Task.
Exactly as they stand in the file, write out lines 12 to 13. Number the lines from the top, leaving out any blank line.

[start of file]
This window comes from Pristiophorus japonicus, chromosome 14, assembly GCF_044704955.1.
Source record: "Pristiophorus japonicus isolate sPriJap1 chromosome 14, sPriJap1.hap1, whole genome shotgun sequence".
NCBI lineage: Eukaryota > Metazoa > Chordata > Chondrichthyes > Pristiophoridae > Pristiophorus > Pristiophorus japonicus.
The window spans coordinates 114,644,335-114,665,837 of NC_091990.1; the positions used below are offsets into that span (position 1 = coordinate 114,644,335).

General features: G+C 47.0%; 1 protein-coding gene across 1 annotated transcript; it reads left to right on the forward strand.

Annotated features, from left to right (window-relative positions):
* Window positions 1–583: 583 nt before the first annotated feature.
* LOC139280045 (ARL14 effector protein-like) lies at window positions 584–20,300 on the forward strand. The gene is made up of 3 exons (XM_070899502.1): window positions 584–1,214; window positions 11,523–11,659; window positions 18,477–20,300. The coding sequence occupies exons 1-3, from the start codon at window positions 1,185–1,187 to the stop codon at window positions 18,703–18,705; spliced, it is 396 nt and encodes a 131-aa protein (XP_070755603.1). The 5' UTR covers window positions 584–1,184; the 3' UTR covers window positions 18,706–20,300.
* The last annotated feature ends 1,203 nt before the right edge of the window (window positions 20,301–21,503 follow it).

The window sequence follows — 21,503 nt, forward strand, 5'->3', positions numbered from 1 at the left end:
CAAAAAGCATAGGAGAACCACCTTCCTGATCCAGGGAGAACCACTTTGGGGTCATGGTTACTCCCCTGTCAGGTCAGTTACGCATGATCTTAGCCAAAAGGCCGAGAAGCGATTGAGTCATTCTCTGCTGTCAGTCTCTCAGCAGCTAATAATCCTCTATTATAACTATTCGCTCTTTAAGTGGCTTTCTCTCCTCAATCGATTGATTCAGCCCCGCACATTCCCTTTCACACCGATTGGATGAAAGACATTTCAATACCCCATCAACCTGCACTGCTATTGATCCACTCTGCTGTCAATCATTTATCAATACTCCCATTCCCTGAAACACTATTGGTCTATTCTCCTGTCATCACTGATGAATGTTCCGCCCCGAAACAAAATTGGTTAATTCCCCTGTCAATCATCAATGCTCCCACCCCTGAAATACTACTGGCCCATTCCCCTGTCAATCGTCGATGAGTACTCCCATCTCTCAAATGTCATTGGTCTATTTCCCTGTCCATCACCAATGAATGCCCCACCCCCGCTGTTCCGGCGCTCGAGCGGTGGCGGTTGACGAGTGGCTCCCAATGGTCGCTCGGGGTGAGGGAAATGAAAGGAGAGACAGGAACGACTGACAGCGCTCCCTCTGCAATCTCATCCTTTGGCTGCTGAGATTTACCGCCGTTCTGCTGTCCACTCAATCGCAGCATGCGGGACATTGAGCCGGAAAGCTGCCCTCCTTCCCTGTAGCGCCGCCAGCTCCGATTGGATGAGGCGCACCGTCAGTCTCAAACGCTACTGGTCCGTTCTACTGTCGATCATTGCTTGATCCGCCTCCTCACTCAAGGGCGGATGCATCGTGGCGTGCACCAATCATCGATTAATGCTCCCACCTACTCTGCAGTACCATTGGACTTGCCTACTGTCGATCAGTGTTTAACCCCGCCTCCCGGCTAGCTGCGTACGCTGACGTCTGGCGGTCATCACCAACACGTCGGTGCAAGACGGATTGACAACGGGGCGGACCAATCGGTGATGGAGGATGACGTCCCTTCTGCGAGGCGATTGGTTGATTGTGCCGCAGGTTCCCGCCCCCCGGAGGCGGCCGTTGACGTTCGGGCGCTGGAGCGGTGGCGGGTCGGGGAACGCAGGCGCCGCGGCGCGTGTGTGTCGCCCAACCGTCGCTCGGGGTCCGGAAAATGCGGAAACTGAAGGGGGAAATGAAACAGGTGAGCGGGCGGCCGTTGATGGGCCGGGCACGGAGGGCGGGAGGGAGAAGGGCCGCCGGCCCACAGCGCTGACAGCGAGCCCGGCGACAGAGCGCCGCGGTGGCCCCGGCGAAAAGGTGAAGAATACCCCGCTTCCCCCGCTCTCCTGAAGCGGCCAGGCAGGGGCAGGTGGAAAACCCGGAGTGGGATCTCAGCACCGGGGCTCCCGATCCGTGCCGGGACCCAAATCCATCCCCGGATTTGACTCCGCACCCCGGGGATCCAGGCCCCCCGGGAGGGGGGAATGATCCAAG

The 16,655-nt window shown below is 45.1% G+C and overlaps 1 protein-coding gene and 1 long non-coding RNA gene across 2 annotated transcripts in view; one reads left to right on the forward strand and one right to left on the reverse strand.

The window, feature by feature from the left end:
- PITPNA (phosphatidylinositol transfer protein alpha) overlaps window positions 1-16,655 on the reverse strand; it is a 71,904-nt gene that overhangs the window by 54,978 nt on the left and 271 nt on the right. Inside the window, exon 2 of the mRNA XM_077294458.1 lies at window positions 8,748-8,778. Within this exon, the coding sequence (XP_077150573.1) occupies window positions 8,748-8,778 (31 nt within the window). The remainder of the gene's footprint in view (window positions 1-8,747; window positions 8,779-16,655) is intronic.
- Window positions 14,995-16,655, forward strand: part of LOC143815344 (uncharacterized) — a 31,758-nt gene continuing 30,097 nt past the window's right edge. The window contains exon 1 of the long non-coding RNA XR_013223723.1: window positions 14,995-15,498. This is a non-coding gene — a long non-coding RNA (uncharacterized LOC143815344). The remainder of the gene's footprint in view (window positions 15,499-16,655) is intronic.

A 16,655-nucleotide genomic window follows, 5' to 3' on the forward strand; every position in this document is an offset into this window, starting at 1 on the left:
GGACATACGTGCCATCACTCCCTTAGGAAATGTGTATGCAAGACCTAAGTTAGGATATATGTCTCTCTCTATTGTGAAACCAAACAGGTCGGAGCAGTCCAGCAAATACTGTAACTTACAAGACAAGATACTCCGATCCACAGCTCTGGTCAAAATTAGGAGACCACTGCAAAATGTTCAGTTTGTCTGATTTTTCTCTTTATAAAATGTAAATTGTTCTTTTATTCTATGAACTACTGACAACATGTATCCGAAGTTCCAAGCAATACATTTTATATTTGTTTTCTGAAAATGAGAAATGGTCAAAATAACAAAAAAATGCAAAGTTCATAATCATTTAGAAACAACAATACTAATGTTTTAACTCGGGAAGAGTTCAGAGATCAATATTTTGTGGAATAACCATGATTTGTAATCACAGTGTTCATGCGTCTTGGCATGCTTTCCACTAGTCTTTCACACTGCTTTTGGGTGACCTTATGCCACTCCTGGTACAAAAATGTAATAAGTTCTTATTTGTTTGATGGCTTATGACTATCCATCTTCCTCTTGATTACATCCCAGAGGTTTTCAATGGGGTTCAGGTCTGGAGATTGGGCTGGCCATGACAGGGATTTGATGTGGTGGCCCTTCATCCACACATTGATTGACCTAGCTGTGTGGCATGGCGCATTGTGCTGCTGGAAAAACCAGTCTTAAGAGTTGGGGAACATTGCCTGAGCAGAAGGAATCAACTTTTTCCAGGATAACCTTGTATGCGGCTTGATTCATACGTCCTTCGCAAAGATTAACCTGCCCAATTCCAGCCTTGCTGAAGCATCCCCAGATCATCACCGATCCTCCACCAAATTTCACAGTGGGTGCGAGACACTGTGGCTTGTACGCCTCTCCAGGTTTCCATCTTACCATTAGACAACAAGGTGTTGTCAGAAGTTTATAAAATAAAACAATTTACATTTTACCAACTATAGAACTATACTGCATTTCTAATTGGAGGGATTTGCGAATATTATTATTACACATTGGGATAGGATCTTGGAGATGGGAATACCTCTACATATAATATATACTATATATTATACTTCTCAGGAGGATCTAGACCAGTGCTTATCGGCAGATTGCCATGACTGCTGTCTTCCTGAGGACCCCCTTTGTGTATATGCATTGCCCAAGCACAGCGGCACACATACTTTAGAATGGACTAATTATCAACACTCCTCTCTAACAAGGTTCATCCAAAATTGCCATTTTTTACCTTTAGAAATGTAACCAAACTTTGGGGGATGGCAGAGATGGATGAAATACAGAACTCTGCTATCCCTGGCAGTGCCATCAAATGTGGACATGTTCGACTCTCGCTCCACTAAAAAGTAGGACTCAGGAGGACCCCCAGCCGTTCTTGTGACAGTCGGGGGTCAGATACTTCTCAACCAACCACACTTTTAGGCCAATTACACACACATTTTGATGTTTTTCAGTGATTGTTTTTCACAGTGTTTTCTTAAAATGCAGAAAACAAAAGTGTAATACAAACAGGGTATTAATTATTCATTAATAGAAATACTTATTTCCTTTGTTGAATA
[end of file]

The 16,655-nt window shown below is 45.1% G+C and overlaps 1 protein-coding gene and 1 long non-coding RNA gene across 2 annotated transcripts in view; one reads left to right on the forward strand and one right to left on the reverse strand.

The window, feature by feature from the left end: